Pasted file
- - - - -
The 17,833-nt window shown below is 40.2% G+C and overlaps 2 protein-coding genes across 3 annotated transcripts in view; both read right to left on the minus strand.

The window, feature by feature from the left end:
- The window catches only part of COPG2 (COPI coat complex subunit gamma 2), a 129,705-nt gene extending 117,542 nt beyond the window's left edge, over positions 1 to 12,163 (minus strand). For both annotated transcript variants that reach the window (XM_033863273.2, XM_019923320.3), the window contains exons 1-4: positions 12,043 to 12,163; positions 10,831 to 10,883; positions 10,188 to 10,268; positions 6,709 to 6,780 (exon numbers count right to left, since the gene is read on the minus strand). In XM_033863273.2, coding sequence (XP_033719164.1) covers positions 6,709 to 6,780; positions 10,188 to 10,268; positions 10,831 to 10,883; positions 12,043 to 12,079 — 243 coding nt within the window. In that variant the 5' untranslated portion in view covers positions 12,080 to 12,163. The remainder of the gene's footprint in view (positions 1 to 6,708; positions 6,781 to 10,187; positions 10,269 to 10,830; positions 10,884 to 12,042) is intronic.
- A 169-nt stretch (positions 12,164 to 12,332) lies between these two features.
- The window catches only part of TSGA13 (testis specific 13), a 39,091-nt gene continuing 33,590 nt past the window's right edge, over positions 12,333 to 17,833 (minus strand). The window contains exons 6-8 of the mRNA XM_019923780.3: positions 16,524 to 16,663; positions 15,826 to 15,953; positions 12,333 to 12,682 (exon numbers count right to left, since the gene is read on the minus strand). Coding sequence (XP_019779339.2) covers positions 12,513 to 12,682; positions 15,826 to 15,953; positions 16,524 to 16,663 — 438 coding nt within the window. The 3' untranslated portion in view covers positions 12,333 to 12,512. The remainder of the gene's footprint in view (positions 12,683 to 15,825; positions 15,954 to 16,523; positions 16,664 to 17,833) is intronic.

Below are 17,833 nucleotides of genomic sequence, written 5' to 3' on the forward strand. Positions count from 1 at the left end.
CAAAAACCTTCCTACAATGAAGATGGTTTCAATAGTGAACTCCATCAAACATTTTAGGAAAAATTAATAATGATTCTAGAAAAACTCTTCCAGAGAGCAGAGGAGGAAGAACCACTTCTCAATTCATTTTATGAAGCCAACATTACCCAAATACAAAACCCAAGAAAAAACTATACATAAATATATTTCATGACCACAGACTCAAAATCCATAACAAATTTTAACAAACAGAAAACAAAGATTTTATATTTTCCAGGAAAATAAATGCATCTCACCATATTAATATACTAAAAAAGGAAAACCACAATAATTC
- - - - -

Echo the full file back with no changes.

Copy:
The 17,833-nt window shown below is 40.2% G+C and overlaps 2 protein-coding genes across 3 annotated transcripts in view; both read right to left on the minus strand.

The window, feature by feature from the left end:
- The window catches only part of COPG2 (COPI coat complex subunit gamma 2), a 129,705-nt gene extending 117,542 nt beyond the window's left edge, over positions 1 to 12,163 (minus strand). For both annotated transcript variants that reach the window (XM_033863273.2, XM_019923320.3), the window contains exons 1-4: positions 12,043 to 12,163; positions 10,831 to 10,883; positions 10,188 to 10,268; positions 6,709 to 6,780 (exon numbers count right to left, since the gene is read on the minus strand). In XM_033863273.2, coding sequence (XP_033719164.1) covers positions 6,709 to 6,780; positions 10,188 to 10,268; positions 10,831 to 10,883; positions 12,043 to 12,079 — 243 coding nt within the window. In that variant the 5' untranslated portion in view covers positions 12,080 to 12,163. The remainder of the gene's footprint in view (positions 1 to 6,708; positions 6,781 to 10,187; positions 10,269 to 10,830; positions 10,884 to 12,042) is intronic.
- A 169-nt stretch (positions 12,164 to 12,332) lies between these two features.
- The window catches only part of TSGA13 (testis specific 13), a 39,091-nt gene continuing 33,590 nt past the window's right edge, over positions 12,333 to 17,833 (minus strand). The window contains exons 6-8 of the mRNA XM_019923780.3: positions 16,524 to 16,663; positions 15,826 to 15,953; positions 12,333 to 12,682 (exon numbers count right to left, since the gene is read on the minus strand). Coding sequence (XP_019779339.2) covers positions 12,513 to 12,682; positions 15,826 to 15,953; positions 16,524 to 16,663 — 438 coding nt within the window. The 3' untranslated portion in view covers positions 12,333 to 12,512. The remainder of the gene's footprint in view (positions 12,683 to 15,825; positions 15,954 to 16,523; positions 16,664 to 17,833) is intronic.

Below are 17,833 nucleotides of genomic sequence, written 5' to 3' on the forward strand. Positions count from 1 at the left end.
CAAAAACCTTCCTACAATGAAGATGGTTTCAATAGTGAACTCCATCAAACATTTTAGGAAAAATTAATAATGATTCTAGAAAAACTCTTCCAGAGAGCAGAGGAGGAAGAACCACTTCTCAATTCATTTTATGAAGCCAACATTACCCAAATACAAAACCCAAGAAAAAACTATACATAAATATATTTCATGACCACAGACTCAAAATCCATAACAAATTTTAACAAACAGAAAACAAAGATTTTATATTTTCCAGGAAAATAAATGCATCTCACCATATTAATATACTAAAAAAGGAAAACCACAATAATTC